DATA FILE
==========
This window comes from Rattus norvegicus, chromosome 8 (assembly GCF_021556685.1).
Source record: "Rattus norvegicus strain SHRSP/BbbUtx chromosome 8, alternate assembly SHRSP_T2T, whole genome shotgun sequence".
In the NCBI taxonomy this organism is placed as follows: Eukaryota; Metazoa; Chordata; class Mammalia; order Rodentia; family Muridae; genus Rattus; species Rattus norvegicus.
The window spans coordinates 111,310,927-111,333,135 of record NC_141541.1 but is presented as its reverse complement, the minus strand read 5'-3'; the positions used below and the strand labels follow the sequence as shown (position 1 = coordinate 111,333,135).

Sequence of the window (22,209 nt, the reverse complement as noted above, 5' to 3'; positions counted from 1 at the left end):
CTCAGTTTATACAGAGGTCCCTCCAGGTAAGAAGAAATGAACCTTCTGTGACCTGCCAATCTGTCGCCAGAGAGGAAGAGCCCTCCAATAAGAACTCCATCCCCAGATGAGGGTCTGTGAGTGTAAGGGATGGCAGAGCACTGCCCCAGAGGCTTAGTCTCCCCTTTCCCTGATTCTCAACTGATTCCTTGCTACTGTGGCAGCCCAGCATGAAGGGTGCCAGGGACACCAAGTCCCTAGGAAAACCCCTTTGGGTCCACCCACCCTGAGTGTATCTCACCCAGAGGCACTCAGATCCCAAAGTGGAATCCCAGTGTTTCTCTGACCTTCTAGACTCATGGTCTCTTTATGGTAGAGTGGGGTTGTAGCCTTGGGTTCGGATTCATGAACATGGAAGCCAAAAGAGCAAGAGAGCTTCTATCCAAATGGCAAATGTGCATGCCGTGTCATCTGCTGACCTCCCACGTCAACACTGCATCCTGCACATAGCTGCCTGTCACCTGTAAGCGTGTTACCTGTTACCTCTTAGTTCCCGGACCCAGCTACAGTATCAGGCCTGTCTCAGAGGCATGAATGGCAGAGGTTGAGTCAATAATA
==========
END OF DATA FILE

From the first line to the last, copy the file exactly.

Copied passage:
This window comes from Rattus norvegicus, chromosome 8 (assembly GCF_021556685.1).
Source record: "Rattus norvegicus strain SHRSP/BbbUtx chromosome 8, alternate assembly SHRSP_T2T, whole genome shotgun sequence".
In the NCBI taxonomy this organism is placed as follows: Eukaryota; Metazoa; Chordata; class Mammalia; order Rodentia; family Muridae; genus Rattus; species Rattus norvegicus.
The window spans coordinates 111,310,927-111,333,135 of record NC_141541.1 but is presented as its reverse complement, the minus strand read 5'-3'; the positions used below and the strand labels follow the sequence as shown (position 1 = coordinate 111,333,135).

Sequence of the window (22,209 nt, the reverse complement as noted above, 5' to 3'; positions counted from 1 at the left end):
CTCAGTTTATACAGAGGTCCCTCCAGGTAAGAAGAAATGAACCTTCTGTGACCTGCCAATCTGTCGCCAGAGAGGAAGAGCCCTCCAATAAGAACTCCATCCCCAGATGAGGGTCTGTGAGTGTAAGGGATGGCAGAGCACTGCCCCAGAGGCTTAGTCTCCCCTTTCCCTGATTCTCAACTGATTCCTTGCTACTGTGGCAGCCCAGCATGAAGGGTGCCAGGGACACCAAGTCCCTAGGAAAACCCCTTTGGGTCCACCCACCCTGAGTGTATCTCACCCAGAGGCACTCAGATCCCAAAGTGGAATCCCAGTGTTTCTCTGACCTTCTAGACTCATGGTCTCTTTATGGTAGAGTGGGGTTGTAGCCTTGGGTTCGGATTCATGAACATGGAAGCCAAAAGAGCAAGAGAGCTTCTATCCAAATGGCAAATGTGCATGCCGTGTCATCTGCTGACCTCCCACGTCAACACTGCATCCTGCACATAGCTGCCTGTCACCTGTAAGCGTGTTACCTGTTACCTCTTAGTTCCCGGACCCAGCTACAGTATCAGGCCTGTCTCAGAGGCATGAATGGCAGAGGTTGAGTCAATAATA